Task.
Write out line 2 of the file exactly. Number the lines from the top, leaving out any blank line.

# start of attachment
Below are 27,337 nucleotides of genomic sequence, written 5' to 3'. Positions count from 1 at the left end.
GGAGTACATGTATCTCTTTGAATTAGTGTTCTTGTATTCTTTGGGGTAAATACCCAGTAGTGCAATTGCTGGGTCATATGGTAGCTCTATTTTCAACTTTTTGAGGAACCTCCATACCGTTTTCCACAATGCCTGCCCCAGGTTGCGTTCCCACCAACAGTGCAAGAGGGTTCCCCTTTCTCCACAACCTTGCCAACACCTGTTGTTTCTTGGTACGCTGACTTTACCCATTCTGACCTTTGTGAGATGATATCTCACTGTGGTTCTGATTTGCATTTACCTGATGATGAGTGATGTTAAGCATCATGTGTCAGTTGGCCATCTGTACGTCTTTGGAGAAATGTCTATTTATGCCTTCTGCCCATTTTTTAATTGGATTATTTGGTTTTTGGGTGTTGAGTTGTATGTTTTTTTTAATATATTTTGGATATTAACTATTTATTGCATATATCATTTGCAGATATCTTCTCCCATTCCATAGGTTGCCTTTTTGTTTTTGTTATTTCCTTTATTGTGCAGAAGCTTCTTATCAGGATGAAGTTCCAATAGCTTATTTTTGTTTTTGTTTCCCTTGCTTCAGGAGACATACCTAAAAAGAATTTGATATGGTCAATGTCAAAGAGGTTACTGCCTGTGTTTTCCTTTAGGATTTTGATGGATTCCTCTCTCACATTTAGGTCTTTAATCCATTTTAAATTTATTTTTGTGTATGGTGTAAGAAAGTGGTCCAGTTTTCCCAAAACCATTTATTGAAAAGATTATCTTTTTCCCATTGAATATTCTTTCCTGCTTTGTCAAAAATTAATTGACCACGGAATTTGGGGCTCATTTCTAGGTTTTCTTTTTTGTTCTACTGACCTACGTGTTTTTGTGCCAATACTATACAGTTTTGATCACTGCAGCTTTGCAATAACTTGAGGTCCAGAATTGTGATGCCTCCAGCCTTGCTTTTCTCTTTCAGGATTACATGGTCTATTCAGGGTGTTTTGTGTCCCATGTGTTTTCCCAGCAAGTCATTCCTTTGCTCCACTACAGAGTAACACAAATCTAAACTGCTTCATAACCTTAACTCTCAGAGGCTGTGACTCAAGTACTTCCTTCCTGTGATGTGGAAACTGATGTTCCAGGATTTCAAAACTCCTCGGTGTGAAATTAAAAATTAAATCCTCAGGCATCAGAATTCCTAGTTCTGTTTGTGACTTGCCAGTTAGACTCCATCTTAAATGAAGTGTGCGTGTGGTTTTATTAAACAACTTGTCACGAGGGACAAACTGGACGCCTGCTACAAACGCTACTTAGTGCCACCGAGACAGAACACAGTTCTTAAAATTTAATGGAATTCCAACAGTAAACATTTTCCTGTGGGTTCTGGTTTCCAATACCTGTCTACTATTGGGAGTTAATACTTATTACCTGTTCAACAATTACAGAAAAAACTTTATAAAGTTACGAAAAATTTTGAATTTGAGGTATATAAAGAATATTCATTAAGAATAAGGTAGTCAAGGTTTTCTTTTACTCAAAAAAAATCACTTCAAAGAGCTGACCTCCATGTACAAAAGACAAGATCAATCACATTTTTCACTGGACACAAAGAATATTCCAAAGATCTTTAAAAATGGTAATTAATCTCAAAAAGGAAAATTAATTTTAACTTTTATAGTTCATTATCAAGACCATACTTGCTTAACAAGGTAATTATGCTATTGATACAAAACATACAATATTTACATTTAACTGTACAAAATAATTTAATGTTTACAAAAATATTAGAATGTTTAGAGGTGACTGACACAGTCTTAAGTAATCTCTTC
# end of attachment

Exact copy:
GGAGTACATGTATCTCTTTGAATTAGTGTTCTTGTATTCTTTGGGGTAAATACCCAGTAGTGCAATTGCTGGGTCATATGGTAGCTCTATTTTCAACTTTTTGAGGAACCTCCATACCGTTTTCCACAATGCCTGCCCCAGGTTGCGTTCCCACCAACAGTGCAAGAGGGTTCCCCTTTCTCCACAACCTTGCCAACACCTGTTGTTTCTTGGTACGCTGACTTTACCCATTCTGACCTTTGTGAGATGATATCTCACTGTGGTTCTGATTTGCATTTACCTGATGATGAGTGATGTTAAGCATCATGTGTCAGTTGGCCATCTGTACGTCTTTGGAGAAATGTCTATTTATGCCTTCTGCCCATTTTTTAATTGGATTATTTGGTTTTTGGGTGTTGAGTTGTATGTTTTTTTTAATATATTTTGGATATTAACTATTTATTGCATATATCATTTGCAGATATCTTCTCCCATTCCATAGGTTGCCTTTTTGTTTTTGTTATTTCCTTTATTGTGCAGAAGCTTCTTATCAGGATGAAGTTCCAATAGCTTATTTTTGTTTTTGTTTCCCTTGCTTCAGGAGACATACCTAAAAAGAATTTGATATGGTCAATGTCAAAGAGGTTACTGCCTGTGTTTTCCTTTAGGATTTTGATGGATTCCTCTCTCACATTTAGGTCTTTAATCCATTTTAAATTTATTTTTGTGTATGGTGTAAGAAAGTGGTCCAGTTTTCCCAAAACCATTTATTGAAAAGATTATCTTTTTCCCATTGAATATTCTTTCCTGCTTTGTCAAAAATTAATTGACCACGGAATTTGGGGCTCATTTCTAGGTTTTCTTTTTTGTTCTACTGACCTACGTGTTTTTGTGCCAATACTATACAGTTTTGATCACTGCAGCTTTGCAATAACTTGAGGTCCAGAATTGTGATGCCTCCAGCCTTGCTTTTCTCTTTCAGGATTACATGGTCTATTCAGGGTGTTTTGTGTCCCATGTGTTTTCCCAGCAAGTCATTCCTTTGCTCCACTACAGAGTAACACAAATCTAAACTGCTTCATAACCTTAACTCTCAGAGGCTGTGACTCAAGTACTTCCTTCCTGTGATGTGGAAACTGATGTTCCAGGATTTCAAAACTCCTCGGTGTGAAATTAAAAATTAAATCCTCAGGCATCAGAATTCCTAGTTCTGTTTGTGACTTGCCAGTTAGACTCCATCTTAAATGAAGTGTGCGTGTGGTTTTATTAAACAACTTGTCACGAGGGACAAACTGGACGCCTGCTACAAACGCTACTTAGTGCCACCGAGACAGAACACAGTTCTTAAAATTTAATGGAATTCCAACAGTAAACATTTTCCTGTGGGTTCTGGTTTCCAATACCTGTCTACTATTGGGAGTTAATACTTATTACCTGTTCAACAATTACAGAAAAAACTTTATAAAGTTACGAAAAATTTTGAATTTGAGGTATATAAAGAATATTCATTAAGAATAAGGTAGTCAAGGTTTTCTTTTACTCAAAAAAAATCACTTCAAAGAGCTGACCTCCATGTACAAAAGACAAGATCAATCACATTTTTCACTGGACACAAAGAATATTCCAAAGATCTTTAAAAATGGTAATTAATCTCAAAAAGGAAAATTAATTTTAACTTTTATAGTTCATTATCAAGACCATACTTGCTTAACAAGGTAATTATGCTATTGATACAAAACATACAATATTTACATTTAACTGTACAAAATAATTTAATGTTTACAAAAATATTAGAATGTTTAGAGGTGACTGACACAGTCTTAAGTAATCTCTTC